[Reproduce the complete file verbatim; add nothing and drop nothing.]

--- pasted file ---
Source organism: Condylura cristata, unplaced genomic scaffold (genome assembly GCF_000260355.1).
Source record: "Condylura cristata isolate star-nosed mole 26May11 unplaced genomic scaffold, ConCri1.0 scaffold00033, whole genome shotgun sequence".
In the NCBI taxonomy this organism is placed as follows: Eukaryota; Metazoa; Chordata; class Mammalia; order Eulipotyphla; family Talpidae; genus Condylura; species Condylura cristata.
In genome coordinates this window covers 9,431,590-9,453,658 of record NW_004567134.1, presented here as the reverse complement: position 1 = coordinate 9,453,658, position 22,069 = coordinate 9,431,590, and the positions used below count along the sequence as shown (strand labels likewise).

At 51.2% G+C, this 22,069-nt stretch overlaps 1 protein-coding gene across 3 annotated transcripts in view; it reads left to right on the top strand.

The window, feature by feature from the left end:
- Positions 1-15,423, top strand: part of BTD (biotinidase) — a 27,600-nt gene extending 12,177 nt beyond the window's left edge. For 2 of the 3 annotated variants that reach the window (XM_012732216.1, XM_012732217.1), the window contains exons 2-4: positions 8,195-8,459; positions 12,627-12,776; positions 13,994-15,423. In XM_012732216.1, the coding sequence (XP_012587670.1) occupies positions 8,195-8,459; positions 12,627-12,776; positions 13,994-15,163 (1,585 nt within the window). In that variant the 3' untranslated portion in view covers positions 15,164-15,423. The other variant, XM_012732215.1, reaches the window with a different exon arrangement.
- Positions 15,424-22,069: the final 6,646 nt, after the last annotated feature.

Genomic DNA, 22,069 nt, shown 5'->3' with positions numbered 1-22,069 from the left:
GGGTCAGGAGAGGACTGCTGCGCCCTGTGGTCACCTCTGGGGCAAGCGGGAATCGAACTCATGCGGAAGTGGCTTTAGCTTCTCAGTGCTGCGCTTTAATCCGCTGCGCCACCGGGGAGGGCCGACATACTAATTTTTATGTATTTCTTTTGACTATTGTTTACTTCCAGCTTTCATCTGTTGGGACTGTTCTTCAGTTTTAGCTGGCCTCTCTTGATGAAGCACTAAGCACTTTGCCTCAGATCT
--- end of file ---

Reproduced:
Source organism: Condylura cristata, unplaced genomic scaffold (genome assembly GCF_000260355.1).
Source record: "Condylura cristata isolate star-nosed mole 26May11 unplaced genomic scaffold, ConCri1.0 scaffold00033, whole genome shotgun sequence".
In the NCBI taxonomy this organism is placed as follows: Eukaryota; Metazoa; Chordata; class Mammalia; order Eulipotyphla; family Talpidae; genus Condylura; species Condylura cristata.
In genome coordinates this window covers 9,431,590-9,453,658 of record NW_004567134.1, presented here as the reverse complement: position 1 = coordinate 9,453,658, position 22,069 = coordinate 9,431,590, and the positions used below count along the sequence as shown (strand labels likewise).

At 51.2% G+C, this 22,069-nt stretch overlaps 1 protein-coding gene across 3 annotated transcripts in view; it reads left to right on the top strand.

The window, feature by feature from the left end:
- Positions 1-15,423, top strand: part of BTD (biotinidase) — a 27,600-nt gene extending 12,177 nt beyond the window's left edge. For 2 of the 3 annotated variants that reach the window (XM_012732216.1, XM_012732217.1), the window contains exons 2-4: positions 8,195-8,459; positions 12,627-12,776; positions 13,994-15,423. In XM_012732216.1, the coding sequence (XP_012587670.1) occupies positions 8,195-8,459; positions 12,627-12,776; positions 13,994-15,163 (1,585 nt within the window). In that variant the 3' untranslated portion in view covers positions 15,164-15,423. The other variant, XM_012732215.1, reaches the window with a different exon arrangement.
- Positions 15,424-22,069: the final 6,646 nt, after the last annotated feature.

Genomic DNA, 22,069 nt, shown 5'->3' with positions numbered 1-22,069 from the left:
GGGTCAGGAGAGGACTGCTGCGCCCTGTGGTCACCTCTGGGGCAAGCGGGAATCGAACTCATGCGGAAGTGGCTTTAGCTTCTCAGTGCTGCGCTTTAATCCGCTGCGCCACCGGGGAGGGCCGACATACTAATTTTTATGTATTTCTTTTGACTATTGTTTACTTCCAGCTTTCATCTGTTGGGACTGTTCTTCAGTTTTAGCTGGCCTCTCTTGATGAAGCACTAAGCACTTTGCCTCAGATCT